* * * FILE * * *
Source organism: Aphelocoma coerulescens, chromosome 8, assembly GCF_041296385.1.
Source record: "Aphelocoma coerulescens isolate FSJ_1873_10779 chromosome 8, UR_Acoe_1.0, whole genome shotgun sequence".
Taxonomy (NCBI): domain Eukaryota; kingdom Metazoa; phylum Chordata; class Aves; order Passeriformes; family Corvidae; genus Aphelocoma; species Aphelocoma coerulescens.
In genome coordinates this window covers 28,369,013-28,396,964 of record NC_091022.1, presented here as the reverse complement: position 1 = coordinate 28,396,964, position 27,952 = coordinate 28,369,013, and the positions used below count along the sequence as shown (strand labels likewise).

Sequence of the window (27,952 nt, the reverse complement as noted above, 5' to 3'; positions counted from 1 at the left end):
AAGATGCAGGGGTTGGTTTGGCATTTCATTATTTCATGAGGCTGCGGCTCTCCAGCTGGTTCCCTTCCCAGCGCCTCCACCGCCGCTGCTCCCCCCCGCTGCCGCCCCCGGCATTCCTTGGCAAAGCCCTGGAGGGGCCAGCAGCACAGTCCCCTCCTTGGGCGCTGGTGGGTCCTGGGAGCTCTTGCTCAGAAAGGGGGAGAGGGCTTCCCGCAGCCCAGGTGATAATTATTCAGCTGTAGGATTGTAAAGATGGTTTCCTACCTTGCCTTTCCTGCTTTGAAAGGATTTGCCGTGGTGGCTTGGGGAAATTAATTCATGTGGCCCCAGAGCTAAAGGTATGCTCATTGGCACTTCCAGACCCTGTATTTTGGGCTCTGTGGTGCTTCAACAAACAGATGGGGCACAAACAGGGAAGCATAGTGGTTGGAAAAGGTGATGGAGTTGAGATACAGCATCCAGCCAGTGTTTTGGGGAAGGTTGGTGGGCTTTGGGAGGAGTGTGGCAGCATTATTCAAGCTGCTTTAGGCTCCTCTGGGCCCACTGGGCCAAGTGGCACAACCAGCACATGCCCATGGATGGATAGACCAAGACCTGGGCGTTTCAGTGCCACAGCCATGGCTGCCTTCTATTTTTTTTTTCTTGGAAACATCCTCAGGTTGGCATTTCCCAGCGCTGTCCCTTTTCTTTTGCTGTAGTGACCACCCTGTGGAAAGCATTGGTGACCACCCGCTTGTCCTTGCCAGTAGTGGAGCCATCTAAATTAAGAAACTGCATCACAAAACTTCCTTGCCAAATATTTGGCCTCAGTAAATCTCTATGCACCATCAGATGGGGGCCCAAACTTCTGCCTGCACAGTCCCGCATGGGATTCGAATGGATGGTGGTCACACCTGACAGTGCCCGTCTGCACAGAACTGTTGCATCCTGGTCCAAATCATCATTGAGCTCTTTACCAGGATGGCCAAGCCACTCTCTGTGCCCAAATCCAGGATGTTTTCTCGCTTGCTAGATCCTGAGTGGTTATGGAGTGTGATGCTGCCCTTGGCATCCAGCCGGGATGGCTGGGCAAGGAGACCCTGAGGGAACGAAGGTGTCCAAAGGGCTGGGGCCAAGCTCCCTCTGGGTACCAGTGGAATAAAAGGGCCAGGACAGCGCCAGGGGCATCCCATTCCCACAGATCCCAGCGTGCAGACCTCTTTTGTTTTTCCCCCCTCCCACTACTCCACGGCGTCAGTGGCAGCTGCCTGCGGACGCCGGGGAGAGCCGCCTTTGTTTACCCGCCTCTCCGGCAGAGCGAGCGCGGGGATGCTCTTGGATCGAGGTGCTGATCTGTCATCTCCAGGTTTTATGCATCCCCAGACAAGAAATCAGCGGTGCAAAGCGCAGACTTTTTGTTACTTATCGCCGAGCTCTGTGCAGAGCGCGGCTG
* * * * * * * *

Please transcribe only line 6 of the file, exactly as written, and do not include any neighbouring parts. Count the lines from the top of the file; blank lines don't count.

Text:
AAGATGCAGGGGTTGGTTTGGCATTTCATTATTTCATGAGGCTGCGGCTCTCCAGCTGGTTCCCTTCCCAGCGCCTCCACCGCCGCTGCTCCCCCCCGCTGCCGCCCCCGGCATTCCTTGGCAAAGCCCTGGAGGGGCCAGCAGCACAGTCCCCTCCTTGGGCGCTGGTGGGTCCTGGGAGCTCTTGCTCAGAAAGGGGGAGAGGGCTTCCCGCAGCCCAGGTGATAATTATTCAGCTGTAGGATTGTAAAGATGGTTTCCTACCTTGCCTTTCCTGCTTTGAAAGGATTTGCCGTGGTGGCTTGGGGAAATTAATTCATGTGGCCCCAGAGCTAAAGGTATGCTCATTGGCACTTCCAGACCCTGTATTTTGGGCTCTGTGGTGCTTCAACAAACAGATGGGGCACAAACAGGGAAGCATAGTGGTTGGAAAAGGTGATGGAGTTGAGATACAGCATCCAGCCAGTGTTTTGGGGAAGGTTGGTGGGCTTTGGGAGGAGTGTGGCAGCATTATTCAAGCTGCTTTAGGCTCCTCTGGGCCCACTGGGCCAAGTGGCACAACCAGCACATGCCCATGGATGGATAGACCAAGACCTGGGCGTTTCAGTGCCACAGCCATGGCTGCCTTCTATTTTTTTTTTCTTGGAAACATCCTCAGGTTGGCATTTCCCAGCGCTGTCCCTTTTCTTTTGCTGTAGTGACCACCCTGTGGAAAGCATTGGTGACCACCCGCTTGTCCTTGCCAGTAGTGGAGCCATCTAAATTAAGAAACTGCATCACAAAACTTCCTTGCCAAATATTTGGCCTCAGTAAATCTCTATGCACCATCAGATGGGGGCCCAAACTTCTGCCTGCACAGTCCCGCATGGGATTCGAATGGATGGTGGTCACACCTGACAGTGCCCGTCTGCACAGAACTGTTGCATCCTGGTCCAAATCATCATTGAGCTCTTTACCAGGATGGCCAAGCCACTCTCTGTGCCCAAATCCAGGATGTTTTCTCGCTTGCTAGATCCTGAGTGGTTATGGAGTGTGATGCTGCCCTTGGCATCCAGCCGGGATGGCTGGGCAAGGAGACCCTGAGGGAACGAAGGTGTCCAAAGGGCTGGGGCCAAGCTCCCTCTGGGTACCAGTGGAATAAAAGGGCCAGGACAGCGCCAGGGGCATCCCATTCCCACAGATCCCAGCGTGCAGACCTCTTTTGTTTTTCCCCCCTCCCACTACTCCACGGCGTCAGTGGCAGCTGCCTGCGGACGCCGGGGAGAGCCGCCTTTGTTTACCCGCCTCTCCGGCAGAGCGAGCGCGGGGATGCTCTTGGATCGAGGTGCTGATCTGTCATCTCCAGGTTTTATGCATCCCCAGACAAGAAATCAGCGGTGCAAAGCGCAGACTTTTTGTTACTTATCGCCGAGCTCTGTGCAGAGCGCGGCTG